The remainder of the Guidance, then, largely serves to assist contracting officers as they consider whether to insert EPA clauses in new contracts.  Indeed, DoD's note of encouragement comes in the form of a suggestion that EPA clauses may lead to more grounded pricing proposals.  Specifically, the Guidance  anticipates that the use of EPA clauses will encourage government contractors to work under fixed price contracts that are not priced based on worst-case projections, since FPEPA contracts provide a mechanism for mitigating cost-risks attributable to unstable market conditions.

Instructing CO's further, and citing FAR clause 16.203-4 and DFARS clause 216.203-4, which both anticipate the use of EPA clauses when contract performance will occur over extended periods, the Guidance advises that contract length should be “one of the primary considerations when deciding whether to use an EPA clause.” 

The Guidance also counsels contracting officers to use an index that is closely related to costs that are judged to be most unstable when selecting an index to measure inflation under EPA clauses.  At the same time, the index should be broad enough that it will not be significantly affected by a single company.

Similarly, contracting officers are encouraged to limit the EPA clause to costs most likely susceptible to economic fluctuations while excluding other costs not so susceptible, such as labor costs that are locked in by definitive union agreements.

The Guidance also cautions CO’s to craft EPA clauses that are fair to both parties.  For example, under the Guidance, a fair EPA clause (1) allows for both upward adjustment and downward adjustments of the stated contract price; (2) uses the same index to establish the negotiated price and to adjust the negotiated price; and (3) incorporates ceilings and floors on adjustments that are of equal magnitude.

The Guidance sets out additional principles CO’s should adhere to:

  • EPA clauses should adjust contract prices based on pre-established formulas so that CO's avoid simply reopening price negotiations.
  • Any contingency allowances covered by EPA clauses should be excluded from the base contract price.
  • Each EPA clause should clearly explain price adjustment mechanics, as well as triggers for those adjustments.

The Guidance warns CO’s that any clause that addresses potential contract costs or price changes due to economic conditions (like inflation) is effectively an EPA clause even if the term is not used in the contract.  Thus, the Guidance applies to those clauses as well.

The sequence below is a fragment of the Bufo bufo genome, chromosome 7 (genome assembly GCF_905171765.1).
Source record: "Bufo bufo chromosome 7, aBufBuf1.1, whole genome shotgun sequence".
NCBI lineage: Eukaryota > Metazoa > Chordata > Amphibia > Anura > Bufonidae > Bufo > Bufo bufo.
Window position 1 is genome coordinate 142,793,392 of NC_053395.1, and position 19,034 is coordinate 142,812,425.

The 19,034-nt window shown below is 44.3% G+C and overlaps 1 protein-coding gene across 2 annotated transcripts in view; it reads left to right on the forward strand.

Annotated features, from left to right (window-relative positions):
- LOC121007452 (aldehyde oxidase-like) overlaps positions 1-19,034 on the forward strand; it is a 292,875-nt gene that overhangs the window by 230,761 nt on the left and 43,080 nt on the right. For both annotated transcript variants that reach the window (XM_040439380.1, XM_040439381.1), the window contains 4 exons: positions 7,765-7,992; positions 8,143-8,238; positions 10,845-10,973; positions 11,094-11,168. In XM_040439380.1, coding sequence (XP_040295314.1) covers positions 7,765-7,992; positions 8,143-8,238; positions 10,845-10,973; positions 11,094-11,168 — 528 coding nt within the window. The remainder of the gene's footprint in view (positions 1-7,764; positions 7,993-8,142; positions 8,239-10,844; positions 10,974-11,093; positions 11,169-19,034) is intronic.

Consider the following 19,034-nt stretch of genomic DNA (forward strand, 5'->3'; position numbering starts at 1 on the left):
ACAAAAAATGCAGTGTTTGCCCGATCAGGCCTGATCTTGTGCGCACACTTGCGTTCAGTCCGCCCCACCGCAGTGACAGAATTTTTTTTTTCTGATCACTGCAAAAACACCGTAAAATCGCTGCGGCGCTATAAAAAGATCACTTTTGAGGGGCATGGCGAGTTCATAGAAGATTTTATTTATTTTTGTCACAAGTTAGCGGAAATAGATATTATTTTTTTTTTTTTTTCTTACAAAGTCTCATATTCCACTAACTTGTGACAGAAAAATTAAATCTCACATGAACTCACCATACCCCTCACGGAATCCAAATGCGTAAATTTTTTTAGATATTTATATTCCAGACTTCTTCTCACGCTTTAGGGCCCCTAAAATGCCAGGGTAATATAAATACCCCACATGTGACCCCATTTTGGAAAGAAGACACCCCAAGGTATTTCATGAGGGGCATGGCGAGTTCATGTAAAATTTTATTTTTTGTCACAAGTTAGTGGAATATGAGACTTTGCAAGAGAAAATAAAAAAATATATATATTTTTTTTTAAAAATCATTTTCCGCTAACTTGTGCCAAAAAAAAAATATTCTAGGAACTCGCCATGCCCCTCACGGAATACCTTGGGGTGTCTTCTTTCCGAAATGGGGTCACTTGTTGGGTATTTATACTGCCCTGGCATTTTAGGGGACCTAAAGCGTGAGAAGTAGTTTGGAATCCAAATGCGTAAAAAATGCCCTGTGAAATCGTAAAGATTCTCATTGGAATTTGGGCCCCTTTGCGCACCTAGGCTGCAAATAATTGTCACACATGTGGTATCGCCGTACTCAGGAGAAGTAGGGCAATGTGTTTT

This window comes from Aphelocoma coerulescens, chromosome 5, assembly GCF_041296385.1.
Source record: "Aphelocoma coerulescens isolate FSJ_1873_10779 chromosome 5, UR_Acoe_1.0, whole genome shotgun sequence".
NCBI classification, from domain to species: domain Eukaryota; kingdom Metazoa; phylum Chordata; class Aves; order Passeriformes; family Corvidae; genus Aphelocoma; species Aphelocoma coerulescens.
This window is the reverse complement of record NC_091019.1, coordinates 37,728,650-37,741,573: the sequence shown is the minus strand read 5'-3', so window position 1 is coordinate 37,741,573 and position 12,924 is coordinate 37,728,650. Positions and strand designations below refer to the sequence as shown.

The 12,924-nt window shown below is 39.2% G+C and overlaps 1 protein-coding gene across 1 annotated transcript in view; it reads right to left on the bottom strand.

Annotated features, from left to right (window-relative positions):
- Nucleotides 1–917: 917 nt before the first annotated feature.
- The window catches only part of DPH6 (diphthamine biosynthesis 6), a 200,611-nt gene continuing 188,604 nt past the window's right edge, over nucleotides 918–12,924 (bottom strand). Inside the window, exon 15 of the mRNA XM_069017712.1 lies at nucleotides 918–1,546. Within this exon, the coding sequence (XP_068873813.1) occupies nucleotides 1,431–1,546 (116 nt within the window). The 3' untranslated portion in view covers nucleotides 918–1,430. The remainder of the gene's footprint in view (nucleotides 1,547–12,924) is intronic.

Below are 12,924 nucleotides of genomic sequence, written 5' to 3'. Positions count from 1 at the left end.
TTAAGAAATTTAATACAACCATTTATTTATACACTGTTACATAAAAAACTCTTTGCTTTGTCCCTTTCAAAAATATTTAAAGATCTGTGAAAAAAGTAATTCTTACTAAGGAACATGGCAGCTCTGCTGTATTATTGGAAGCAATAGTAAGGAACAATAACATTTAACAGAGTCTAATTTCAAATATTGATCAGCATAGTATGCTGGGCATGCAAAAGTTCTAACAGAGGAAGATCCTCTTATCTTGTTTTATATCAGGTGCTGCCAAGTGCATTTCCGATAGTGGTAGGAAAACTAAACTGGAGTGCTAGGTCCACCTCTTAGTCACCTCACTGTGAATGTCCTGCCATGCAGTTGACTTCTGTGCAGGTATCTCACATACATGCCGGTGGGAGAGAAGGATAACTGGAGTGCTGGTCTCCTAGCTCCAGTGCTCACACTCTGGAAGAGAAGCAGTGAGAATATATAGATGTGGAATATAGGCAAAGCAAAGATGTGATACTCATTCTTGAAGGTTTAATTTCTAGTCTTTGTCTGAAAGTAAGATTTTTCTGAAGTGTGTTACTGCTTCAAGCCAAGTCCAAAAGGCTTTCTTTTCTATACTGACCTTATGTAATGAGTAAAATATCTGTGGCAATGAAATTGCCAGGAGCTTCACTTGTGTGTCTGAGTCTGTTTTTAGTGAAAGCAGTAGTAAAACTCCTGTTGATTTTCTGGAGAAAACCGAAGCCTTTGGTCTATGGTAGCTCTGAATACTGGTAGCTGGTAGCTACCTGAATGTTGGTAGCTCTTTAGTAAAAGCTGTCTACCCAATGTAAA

The Guidance also identifies additional resources CO’s should look to when using EPA clauses:

  • Local pricing and policy offices
  • The Defense Contract Management Agency or Defense Contract Audit Agency
  • Guidance set forth in DFARS PGI 216.203-4
  • Agency legal counsel

It seems reasonable to assume that DoD’s Guidance will spur an uptick in the use of EPA clauses in DoD fixed-price contracts.  DoD government contractors that anticipate performing under new fixed-price contracts, particularly contracts that will span multiple years, should therefore examine the Guidance to better prepare themselves for contract negotiations over significant EPA clause provisions, including those that identify a cost or inflation index.  Although the use of EPA clauses seems to favor DoD contractors in the current economic climate, contractors should never lose sight of the fact that EPA clauses can work both ways and result in downward pricing adjustments. 

Buy American Rules Update Part 2 - A Look At OMB’s Build America, Buy America Act Guidance

As we discussed in Part 1 of our Buy American Rules Update, a Final Rule issued under Federal Acquisition Regulations (FAR) that implement the Buy American Act raises the domestic content requirement for certain products. In another significant development, last month the Office of Management and Budget (OMB) issued Guidance to federal agencies on how they should implement the Build America, Buy America Act provisions of the massive infrastructure bill that was signed into law in November 2021.  In this edition of The GovCon Bulletin,™ we take a closer look at that OMB Guidance. 

May 20, 2022

Last month, OMB issued Guidance for how federal government agencies are expected to implement the Build America, Buy America Act (BABAA) provisions of the the Infrastructure Investment and Jobs Act (IIJA). 


The BABAA requires OMB to establish within OMB the Made in America Office (MIA) that would ensure compliance with federal domestic preference laws.

The BABAA also requires federal agencies to ensure - by May 14, 2022 - that iron, steel, and manufactured products and construction materials used in projects for which federal infrastructure funds are obligated were “produced in the United States.” 

In the case of iron or steel products, “produced in the United States” under the BABAA means that all manufacturing processes - from the initial melting stage through the application of coatings - occur in the U.S.  For manufactured products, it means that (i) the product is manufactured in the U.S., and (ii) the cost of the manufactured product components that are mined, produced, or manufactured in the U.S. is greater than 55 percent of the total cost of components, unless another domestic content requirement under applicable laws or regulations applies.  For construction materials, “produced in the United States” means that all manufacturing processes for the construction material occurs in the U.S.